Supply House Times

Study: Energy-efficiency upgrades could save renters, building owners $3.4 billion annually

January 31, 2012

Improvements in the energy efficiency of multifamily buildings could save building owners and residents up to $3.4 billion nationwide, according to a report released Jan. 26 by CNT Energy and the American Council for an Energy-Efficient Economy. “Engaging as Partners in Energy Efficiency: Multifamily Housing and Utilities” demonstrates that energy use in multifamily buildings can be reduced substantially, and cost-effective upgrades can result in utility cost savings of 15% to 30% in buildings with five or more residential units. The key to unlocking the savings, the report finds, is for energy utilities and apartment building owners to work together more closely to develop effective energy-efficiency policies.

“We have billions essentially sitting untapped in our apartment buildings. We can harness that by simply setting better policies for efficiency for apartment buildings,” said Anne McKibbin, CNT Energy policy director and coauthor of the report. “Partnering with utilities is a crucial part of the process. Building owners and other housing industry players need to work with their utilities, engaging them directly and in local and state regulatory proceedings.”

Energy-efficiency upgrades improve the bottom line for multifamily building owners, help maintain affordable housing, decrease financial risk for lending institutions and improve occupant comfort. However, building owners often have difficulty finding technical assistance, financing or qualified contractors to upgrade their buildings.

“Maximizing energy efficiency is a win-win for apartment residents, building owners, energy utilities and our energy infrastructure,” said Doug Bibby, president of the National Multi Housing Council. “This report offers excellent ideas that we hope spur further cooperation between multifamily owners and utilities to create a more efficient partnership.”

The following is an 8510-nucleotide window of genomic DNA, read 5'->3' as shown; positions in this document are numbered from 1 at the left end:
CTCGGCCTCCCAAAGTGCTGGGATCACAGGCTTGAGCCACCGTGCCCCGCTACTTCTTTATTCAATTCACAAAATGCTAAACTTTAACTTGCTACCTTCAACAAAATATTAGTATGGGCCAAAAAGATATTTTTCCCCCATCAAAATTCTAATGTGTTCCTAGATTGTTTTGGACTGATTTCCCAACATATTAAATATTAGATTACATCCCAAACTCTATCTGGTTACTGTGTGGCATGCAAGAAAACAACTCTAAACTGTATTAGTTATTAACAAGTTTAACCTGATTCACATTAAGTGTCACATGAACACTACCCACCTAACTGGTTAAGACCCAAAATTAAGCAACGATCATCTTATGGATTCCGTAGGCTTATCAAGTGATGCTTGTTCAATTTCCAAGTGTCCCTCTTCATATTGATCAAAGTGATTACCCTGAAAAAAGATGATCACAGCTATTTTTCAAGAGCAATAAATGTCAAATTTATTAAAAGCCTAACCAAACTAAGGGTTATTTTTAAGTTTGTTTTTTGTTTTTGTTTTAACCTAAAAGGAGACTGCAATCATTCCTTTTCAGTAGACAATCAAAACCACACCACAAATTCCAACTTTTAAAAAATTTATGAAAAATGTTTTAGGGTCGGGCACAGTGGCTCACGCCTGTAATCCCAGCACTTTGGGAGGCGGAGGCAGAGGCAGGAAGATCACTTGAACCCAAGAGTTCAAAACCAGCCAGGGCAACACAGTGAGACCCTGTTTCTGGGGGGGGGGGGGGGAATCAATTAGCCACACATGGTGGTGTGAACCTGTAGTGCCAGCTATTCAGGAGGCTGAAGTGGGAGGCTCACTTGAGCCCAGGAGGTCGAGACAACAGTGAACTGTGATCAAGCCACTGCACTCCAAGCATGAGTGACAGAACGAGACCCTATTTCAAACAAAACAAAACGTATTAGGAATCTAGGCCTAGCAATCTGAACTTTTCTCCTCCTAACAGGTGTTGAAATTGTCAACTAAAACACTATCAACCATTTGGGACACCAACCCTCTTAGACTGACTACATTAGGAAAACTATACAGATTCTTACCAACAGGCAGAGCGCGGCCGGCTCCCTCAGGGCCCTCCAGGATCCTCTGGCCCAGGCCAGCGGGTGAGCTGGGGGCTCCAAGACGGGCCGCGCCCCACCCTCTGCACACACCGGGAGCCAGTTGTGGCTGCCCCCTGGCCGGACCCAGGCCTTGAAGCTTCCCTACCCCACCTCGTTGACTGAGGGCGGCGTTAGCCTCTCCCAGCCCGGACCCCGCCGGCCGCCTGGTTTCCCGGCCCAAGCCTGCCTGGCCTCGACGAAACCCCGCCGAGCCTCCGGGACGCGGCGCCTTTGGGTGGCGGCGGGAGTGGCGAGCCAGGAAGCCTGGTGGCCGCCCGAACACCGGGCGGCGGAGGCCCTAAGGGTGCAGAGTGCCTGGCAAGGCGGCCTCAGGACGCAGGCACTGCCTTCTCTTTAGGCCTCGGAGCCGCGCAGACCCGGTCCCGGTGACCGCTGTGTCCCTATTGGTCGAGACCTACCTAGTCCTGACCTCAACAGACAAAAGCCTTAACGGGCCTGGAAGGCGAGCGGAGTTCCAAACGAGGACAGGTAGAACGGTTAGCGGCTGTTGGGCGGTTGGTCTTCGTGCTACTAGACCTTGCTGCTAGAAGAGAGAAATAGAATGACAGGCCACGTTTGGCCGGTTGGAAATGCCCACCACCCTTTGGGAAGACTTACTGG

Better coordination between apartment building owners and energy utilities could address that, according to the report’s analysis. The study finds that there is a vast, largely untapped opportunity to engage utilities in providing effective energy-efficiency programs that target the multifamily sector. The study examines utilities’ involvement in energy efficiency efforts across the country and identifies strategies that the multifamily building community can use to work together for improved efficiency.

The report identifies regions where the multifamily sector could see particularly dramatic benefits from improvements in energy-efficiency policy - Florida, Illinois, Texas and the District of Columbia - regions that have a substantial number of multifamily buildings and energy policies that leave significant room for improvement.

“Utilities and local regulations vary dramatically from state to state and region to region, so there is no one-size-fits-all solution,” says Eric Mackres, ACEEE senior policy analyst. “The common thread is that partnering with the utility is crucial. This report outlines a variety of strategies that can help the multifamily housing sector to engage electric and natural gas utilities in order to expand the resources available for energy efficiency retrofits.”

This report was made possible by support from the John D. & Catherine T. MacArthur Foundation and Living Cities. The full report is available online at aceee.org/research-report/a122. Those interested in learning more are invited to participate in a webinar on Feb. 13 at 1 p.m. CST. For details, go to www.cntenergy.org/calendar or call 773/269-4037.

Source: The American Council for an Energy-Efficient Economy